Abdel-Wahed El-Wakil, one of the leading voices in contemporary Islamic architecture and a practitioner known worldwide for his use of traditional form and technique, has been named the 2009 Richard H. Driehaus Prize laureate.
The Driehaus Prize, which is administered by the University of Notre Dame School of Architecture, is awarded annually to an outstanding architect whose work applies the principles of classicism, including sensitivity to the historic continuum, the fostering of community, and consideration of the impact to the built and natural environment.
Over the past four decades, El-Wakil has built mosques, public buildings and private residences throughout the Middle East maintaining balance between continuance and change. His work ñ which includes the Halawa house in Agamy, Egypt, for which he won his first Aga Khan Award for Architecture; the residence of Ahmed Sulaiman in Jeddah; and the Quba Mosque in Medina ñ celebrates the overall principles of Islamic architecture and culture while reflecting the regional character and locality in which each structure resides. He works with traditional design principles that use indigenous materials and processes, and integrates them with contemporary technology to create familiar, functional and environmentally sustainable structures that are both timeless and for our time.
El-Wakil’s craftsmanship resonates throughout the King Saud Mosque in Jeddah, Saudi Arabia, with its magnificent indigenous brick dome, constructed without concrete. His vision shines through in the Oxford University Centre for Islamic Studies in its sensitive blending of two diverse architectural traditions, integrating Islamic design concepts seamlessly into Oxford’s existing vernacular. Much of El-Wakil’s work grapples with that duality of permanence and change, in individual projects and across cultures.
El-Wakil currently is working on three projects in Beirut, Lebanon, including the Ministry of Foreign Affairs, as well as a master planning project in Qatar that integrates best contemporary low-energy planning with climate-tempered Islamic built forms.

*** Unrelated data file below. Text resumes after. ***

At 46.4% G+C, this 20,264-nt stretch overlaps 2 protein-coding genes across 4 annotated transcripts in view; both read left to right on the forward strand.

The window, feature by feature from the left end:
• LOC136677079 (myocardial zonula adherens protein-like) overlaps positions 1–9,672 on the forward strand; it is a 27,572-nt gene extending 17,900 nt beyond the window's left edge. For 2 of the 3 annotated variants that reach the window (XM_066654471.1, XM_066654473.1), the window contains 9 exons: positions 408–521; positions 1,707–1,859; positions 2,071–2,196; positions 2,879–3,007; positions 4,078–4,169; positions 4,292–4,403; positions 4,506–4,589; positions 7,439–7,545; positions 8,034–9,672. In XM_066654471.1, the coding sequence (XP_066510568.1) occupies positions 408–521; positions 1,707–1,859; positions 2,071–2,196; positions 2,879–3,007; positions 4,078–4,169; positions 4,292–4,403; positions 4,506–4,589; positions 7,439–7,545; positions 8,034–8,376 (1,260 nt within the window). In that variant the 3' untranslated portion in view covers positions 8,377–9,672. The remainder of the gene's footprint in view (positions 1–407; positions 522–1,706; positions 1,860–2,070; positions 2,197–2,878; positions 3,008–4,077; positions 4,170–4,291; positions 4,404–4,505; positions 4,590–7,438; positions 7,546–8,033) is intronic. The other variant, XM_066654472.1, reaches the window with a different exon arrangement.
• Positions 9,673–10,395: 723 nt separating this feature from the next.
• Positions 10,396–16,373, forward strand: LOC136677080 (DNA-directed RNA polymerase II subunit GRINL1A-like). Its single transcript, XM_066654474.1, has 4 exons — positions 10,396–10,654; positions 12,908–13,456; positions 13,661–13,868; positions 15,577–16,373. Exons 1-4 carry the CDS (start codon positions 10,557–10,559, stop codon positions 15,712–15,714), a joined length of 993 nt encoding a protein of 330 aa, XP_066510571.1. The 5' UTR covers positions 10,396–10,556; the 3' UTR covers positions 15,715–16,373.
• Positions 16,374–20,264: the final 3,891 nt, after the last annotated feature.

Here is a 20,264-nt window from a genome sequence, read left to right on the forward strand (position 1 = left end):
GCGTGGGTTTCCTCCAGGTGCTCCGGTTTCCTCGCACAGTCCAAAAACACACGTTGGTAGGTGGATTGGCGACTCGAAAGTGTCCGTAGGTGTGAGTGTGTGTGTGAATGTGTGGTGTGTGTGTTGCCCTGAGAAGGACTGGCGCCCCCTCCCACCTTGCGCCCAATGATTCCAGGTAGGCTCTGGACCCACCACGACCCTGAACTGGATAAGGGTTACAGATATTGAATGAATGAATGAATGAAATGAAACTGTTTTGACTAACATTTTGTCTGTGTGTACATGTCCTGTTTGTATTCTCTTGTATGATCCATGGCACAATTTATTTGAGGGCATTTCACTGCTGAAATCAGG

The School of Architecture also has announced that Fabio Grementieri, Argentine scholar and preservationist, is being honored with the 2009 Henry Hope Reed Award. The Henry Hope Reed Award is given to an influential supporter of the classical architecture movement.
Over the past 10 years, Grementieri has served as the project manager for some of Buenos Aires’ most delicate and culturally significant architectural preservation projects including: the Palacio Bosch (United States Embassy), the Err·zuriz Palace (National Museum of Decorative Arts), the Pereda Palace (Brazilian Embassy), and Villa Ocampo (property of UNESCO).
Grementieri leads a strong campaign to preserve the architectural heritage and treasures of Buenos Aires. One of the sites this campaign aims to preserve is the world famous opera house, Teatro ColÛn. This week, Grementieri will release a new book co-authored with Pablo Zunino titled"Argentina’s Cultural and Natural Heritage ñ The Bicentennial’s Album."
Last year, the annual Driehaus Prize was doubled to a $200,000 unrestricted cash award and the Reed Award was doubled to $50,000. Together the two prizes represent the most significant recognition for classicism in the contemporary built environment.
Recipients were selected by a jury comprised of Richard H. Driehaus, founder and chairman of Driehaus Capital Management; Michael Lykoudis, Francis and Kathleen Rooney Dean of the Notre Dame School of Architecture; Paul Goldberger, architecture critic for The New Yorker; David M. Schwarz, president and CEO of David M. Schwarz Architects; Adele Chatfield-Taylor, president of the American Academy in Rome; Robert Davis, principal at Arcadia Land Company and Founder of Seaside, Fla.; and Lon Krier, architect, scholar and the inaugural Driehaus Prize recipient.
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